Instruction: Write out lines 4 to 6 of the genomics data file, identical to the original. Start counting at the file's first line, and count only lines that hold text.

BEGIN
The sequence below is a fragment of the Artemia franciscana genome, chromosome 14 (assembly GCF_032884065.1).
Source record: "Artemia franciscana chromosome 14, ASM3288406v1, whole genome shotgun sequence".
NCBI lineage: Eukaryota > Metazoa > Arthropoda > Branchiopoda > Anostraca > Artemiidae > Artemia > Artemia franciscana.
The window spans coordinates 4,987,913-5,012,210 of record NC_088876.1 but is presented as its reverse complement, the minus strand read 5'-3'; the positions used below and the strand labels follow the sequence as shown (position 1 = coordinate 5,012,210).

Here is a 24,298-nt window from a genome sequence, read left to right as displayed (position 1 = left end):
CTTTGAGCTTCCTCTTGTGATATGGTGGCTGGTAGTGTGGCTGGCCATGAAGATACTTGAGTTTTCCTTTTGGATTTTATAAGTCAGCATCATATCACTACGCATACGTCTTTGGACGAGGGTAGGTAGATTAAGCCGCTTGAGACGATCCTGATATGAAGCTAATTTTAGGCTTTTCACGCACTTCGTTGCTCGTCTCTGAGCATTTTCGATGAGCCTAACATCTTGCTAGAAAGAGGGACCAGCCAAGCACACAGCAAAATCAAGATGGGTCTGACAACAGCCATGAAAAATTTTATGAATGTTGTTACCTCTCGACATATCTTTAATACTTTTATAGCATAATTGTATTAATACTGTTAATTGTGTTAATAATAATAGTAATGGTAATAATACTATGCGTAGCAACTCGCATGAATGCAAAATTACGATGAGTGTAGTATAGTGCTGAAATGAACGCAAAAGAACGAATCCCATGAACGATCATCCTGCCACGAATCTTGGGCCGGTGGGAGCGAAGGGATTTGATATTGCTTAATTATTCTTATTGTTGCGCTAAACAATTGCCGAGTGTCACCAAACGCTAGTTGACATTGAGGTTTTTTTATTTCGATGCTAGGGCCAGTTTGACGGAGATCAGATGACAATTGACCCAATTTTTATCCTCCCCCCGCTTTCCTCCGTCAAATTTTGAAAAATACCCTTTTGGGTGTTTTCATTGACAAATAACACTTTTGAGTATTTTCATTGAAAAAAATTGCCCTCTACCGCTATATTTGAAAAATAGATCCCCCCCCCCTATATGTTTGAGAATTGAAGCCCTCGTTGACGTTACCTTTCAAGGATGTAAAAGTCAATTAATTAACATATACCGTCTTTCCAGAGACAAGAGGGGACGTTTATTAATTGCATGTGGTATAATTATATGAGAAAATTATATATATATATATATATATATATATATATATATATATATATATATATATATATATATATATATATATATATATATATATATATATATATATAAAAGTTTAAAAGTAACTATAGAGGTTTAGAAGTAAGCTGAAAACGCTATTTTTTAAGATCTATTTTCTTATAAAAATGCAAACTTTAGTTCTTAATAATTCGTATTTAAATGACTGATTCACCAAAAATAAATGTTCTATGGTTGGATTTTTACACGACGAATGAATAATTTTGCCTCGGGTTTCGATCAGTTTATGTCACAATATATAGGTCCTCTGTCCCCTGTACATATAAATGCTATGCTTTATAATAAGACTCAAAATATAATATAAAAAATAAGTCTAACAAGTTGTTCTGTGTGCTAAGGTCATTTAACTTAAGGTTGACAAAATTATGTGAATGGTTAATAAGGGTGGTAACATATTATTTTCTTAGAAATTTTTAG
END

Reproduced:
The window spans coordinates 4,987,913-5,012,210 of record NC_088876.1 but is presented as its reverse complement, the minus strand read 5'-3'; the positions used below and the strand labels follow the sequence as shown (position 1 = coordinate 5,012,210).

Here is a 24,298-nt window from a genome sequence, read left to right as displayed (position 1 = left end):
CTTTGAGCTTCCTCTTGTGATATGGTGGCTGGTAGTGTGGCTGGCCATGAAGATACTTGAGTTTTCCTTTTGGATTTTATAAGTCAGCATCATATCACTACGCATACGTCTTTGGACGAGGGTAGGTAGATTAAGCCGCTTGAGACGATCCTGATATGAAGCTAATTTTAGGCTTTTCACGCACTTCGTTGCTCGTCTCTGAGCATTTTCGATGAGCCTAACATCTTGCTAGAAAGAGGGACCAGCCAAGCACACAGCAAAATCAAGATGGGTCTGACAACAGCCATGAAAAATTTTATGAATGTTGTTACCTCTCGACATATCTTTAATACTTTTATAGCATAATTGTATTAATACTGTTAATTGTGTTAATAATAATAGTAATGGTAATAATACTATGCGTAGCAACTCGCATGAATGCAAAATTACGATGAGTGTAGTATAGTGCTGAAATGAACGCAAAAGAACGAATCCCATGAACGATCATCCTGCCACGAATCTTGGGCCGGTGGGAGCGAAGGGATTTGATATTGCTTAATTATTCTTATTGTTGCGCTAAACAATTGCCGAGTGTCACCAAACGCTAGTTGACATTGAGGTTTTTTTATTTCGATGCTAGGGCCAGTTTGACGGAGATCAGATGACAATTGACCCAATTTTTATCCTCCCCCCGCTTTCCTCCGTCAAATTTTGAAAAATACCCTTTTGGGTGTTTTCATTGACAAATAACACTTTTGAGTATTTTCATTGAAAAAAATTGCCCTCTACCGCTATATTTGAAAAATAGATCCCCCCCCCCTATATGTTTGAGAATTGAAGCCCTCGTTGACGTTACCTTTCAAGGATGTAAAAGTCAATTAATTAACATATACCGTCTTTCCAGAGACAAGAGGGGACGTTTATTAATTGCATGTGGTATAATTATATGAGAAAATTATATATATATATATATATATATATATATATATATATATATATATATATATATATATATATATATATATATATATATATATATATATATATATAAAAGTTTAAAAGTAACTATAGAGGTTTAGAAGTAAGCTGAAAACGCTATTTTTTAAGATCTATTTTCTTATAAAAATGCAAACTTTAGTTCTTAATAATTCGTATTTAAATGACTGATTCACCAAAAATAAATGTTCTATGGTTGGATTTTTACACGACGAATGAATAATTTTGCCTCGGGTTTCGATCAGTTTATGTCACAATATATAGGTCCTCTGTCCCCTGTACATATAAATGCTATGCTTTATAATAAGACTCAAAATATAATATAAAAAATAAGTCTAACAAGTTGTTCTGTGTGCTAAGGTCATTTAACTTAAGGTTGACAAAATTATGTGAATGGTTAATAAGGGTGGTAACATATTATTTTCTTAGAAATTTTTAG